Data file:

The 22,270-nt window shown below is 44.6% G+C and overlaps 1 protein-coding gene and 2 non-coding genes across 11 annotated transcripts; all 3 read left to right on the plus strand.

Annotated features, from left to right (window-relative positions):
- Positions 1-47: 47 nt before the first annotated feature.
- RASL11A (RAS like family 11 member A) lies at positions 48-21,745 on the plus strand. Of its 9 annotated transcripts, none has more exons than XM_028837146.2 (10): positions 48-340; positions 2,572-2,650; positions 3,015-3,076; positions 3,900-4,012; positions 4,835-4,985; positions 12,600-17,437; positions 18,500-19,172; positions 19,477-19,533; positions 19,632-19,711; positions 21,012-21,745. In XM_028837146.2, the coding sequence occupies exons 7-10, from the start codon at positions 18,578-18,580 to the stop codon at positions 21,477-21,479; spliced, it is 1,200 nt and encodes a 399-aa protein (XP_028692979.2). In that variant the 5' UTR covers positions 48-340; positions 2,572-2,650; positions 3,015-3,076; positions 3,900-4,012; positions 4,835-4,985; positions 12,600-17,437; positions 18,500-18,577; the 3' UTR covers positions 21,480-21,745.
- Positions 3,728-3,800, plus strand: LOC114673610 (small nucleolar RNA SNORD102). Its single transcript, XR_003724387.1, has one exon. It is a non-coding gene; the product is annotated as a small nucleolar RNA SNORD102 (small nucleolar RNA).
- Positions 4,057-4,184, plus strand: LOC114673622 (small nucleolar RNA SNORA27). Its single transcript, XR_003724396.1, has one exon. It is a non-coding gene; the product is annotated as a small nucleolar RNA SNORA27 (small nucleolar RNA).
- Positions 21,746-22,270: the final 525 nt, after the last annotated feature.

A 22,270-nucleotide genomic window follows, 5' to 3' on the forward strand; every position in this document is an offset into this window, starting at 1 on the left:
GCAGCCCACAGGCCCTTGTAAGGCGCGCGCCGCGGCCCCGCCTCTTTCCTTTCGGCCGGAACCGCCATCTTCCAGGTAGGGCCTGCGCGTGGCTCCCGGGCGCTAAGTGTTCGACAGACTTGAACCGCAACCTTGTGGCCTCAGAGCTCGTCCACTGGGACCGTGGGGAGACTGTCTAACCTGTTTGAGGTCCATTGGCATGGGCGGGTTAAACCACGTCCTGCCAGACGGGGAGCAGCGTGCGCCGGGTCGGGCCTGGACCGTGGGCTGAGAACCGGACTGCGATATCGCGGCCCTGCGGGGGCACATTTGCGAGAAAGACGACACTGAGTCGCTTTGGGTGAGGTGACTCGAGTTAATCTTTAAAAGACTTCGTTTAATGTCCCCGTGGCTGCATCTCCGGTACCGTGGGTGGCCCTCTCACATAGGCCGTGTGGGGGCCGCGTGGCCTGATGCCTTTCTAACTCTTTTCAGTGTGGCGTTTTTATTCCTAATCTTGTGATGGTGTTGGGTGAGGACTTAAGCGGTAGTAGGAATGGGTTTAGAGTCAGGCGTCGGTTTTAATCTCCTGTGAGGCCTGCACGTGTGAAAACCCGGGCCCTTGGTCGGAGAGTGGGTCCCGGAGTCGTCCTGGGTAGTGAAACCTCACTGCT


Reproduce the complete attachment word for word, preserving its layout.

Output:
The 22,270-nt window shown below is 44.6% G+C and overlaps 1 protein-coding gene and 2 non-coding genes across 11 annotated transcripts; all 3 read left to right on the plus strand.

Annotated features, from left to right (window-relative positions):
- Positions 1-47: 47 nt before the first annotated feature.
- RASL11A (RAS like family 11 member A) lies at positions 48-21,745 on the plus strand. Of its 9 annotated transcripts, none has more exons than XM_028837146.2 (10): positions 48-340; positions 2,572-2,650; positions 3,015-3,076; positions 3,900-4,012; positions 4,835-4,985; positions 12,600-17,437; positions 18,500-19,172; positions 19,477-19,533; positions 19,632-19,711; positions 21,012-21,745. In XM_028837146.2, the coding sequence occupies exons 7-10, from the start codon at positions 18,578-18,580 to the stop codon at positions 21,477-21,479; spliced, it is 1,200 nt and encodes a 399-aa protein (XP_028692979.2). In that variant the 5' UTR covers positions 48-340; positions 2,572-2,650; positions 3,015-3,076; positions 3,900-4,012; positions 4,835-4,985; positions 12,600-17,437; positions 18,500-18,577; the 3' UTR covers positions 21,480-21,745.
- Positions 3,728-3,800, plus strand: LOC114673610 (small nucleolar RNA SNORD102). Its single transcript, XR_003724387.1, has one exon. It is a non-coding gene; the product is annotated as a small nucleolar RNA SNORD102 (small nucleolar RNA).
- Positions 4,057-4,184, plus strand: LOC114673622 (small nucleolar RNA SNORA27). Its single transcript, XR_003724396.1, has one exon. It is a non-coding gene; the product is annotated as a small nucleolar RNA SNORA27 (small nucleolar RNA).
- Positions 21,746-22,270: the final 525 nt, after the last annotated feature.

A 22,270-nucleotide genomic window follows, 5' to 3' on the forward strand; every position in this document is an offset into this window, starting at 1 on the left:
GCAGCCCACAGGCCCTTGTAAGGCGCGCGCCGCGGCCCCGCCTCTTTCCTTTCGGCCGGAACCGCCATCTTCCAGGTAGGGCCTGCGCGTGGCTCCCGGGCGCTAAGTGTTCGACAGACTTGAACCGCAACCTTGTGGCCTCAGAGCTCGTCCACTGGGACCGTGGGGAGACTGTCTAACCTGTTTGAGGTCCATTGGCATGGGCGGGTTAAACCACGTCCTGCCAGACGGGGAGCAGCGTGCGCCGGGTCGGGCCTGGACCGTGGGCTGAGAACCGGACTGCGATATCGCGGCCCTGCGGGGGCACATTTGCGAGAAAGACGACACTGAGTCGCTTTGGGTGAGGTGACTCGAGTTAATCTTTAAAAGACTTCGTTTAATGTCCCCGTGGCTGCATCTCCGGTACCGTGGGTGGCCCTCTCACATAGGCCGTGTGGGGGCCGCGTGGCCTGATGCCTTTCTAACTCTTTTCAGTGTGGCGTTTTTATTCCTAATCTTGTGATGGTGTTGGGTGAGGACTTAAGCGGTAGTAGGAATGGGTTTAGAGTCAGGCGTCGGTTTTAATCTCCTGTGAGGCCTGCACGTGTGAAAACCCGGGCCCTTGGTCGGAGAGTGGGTCCCGGAGTCGTCCTGGGTAGTGAAACCTCACTGCT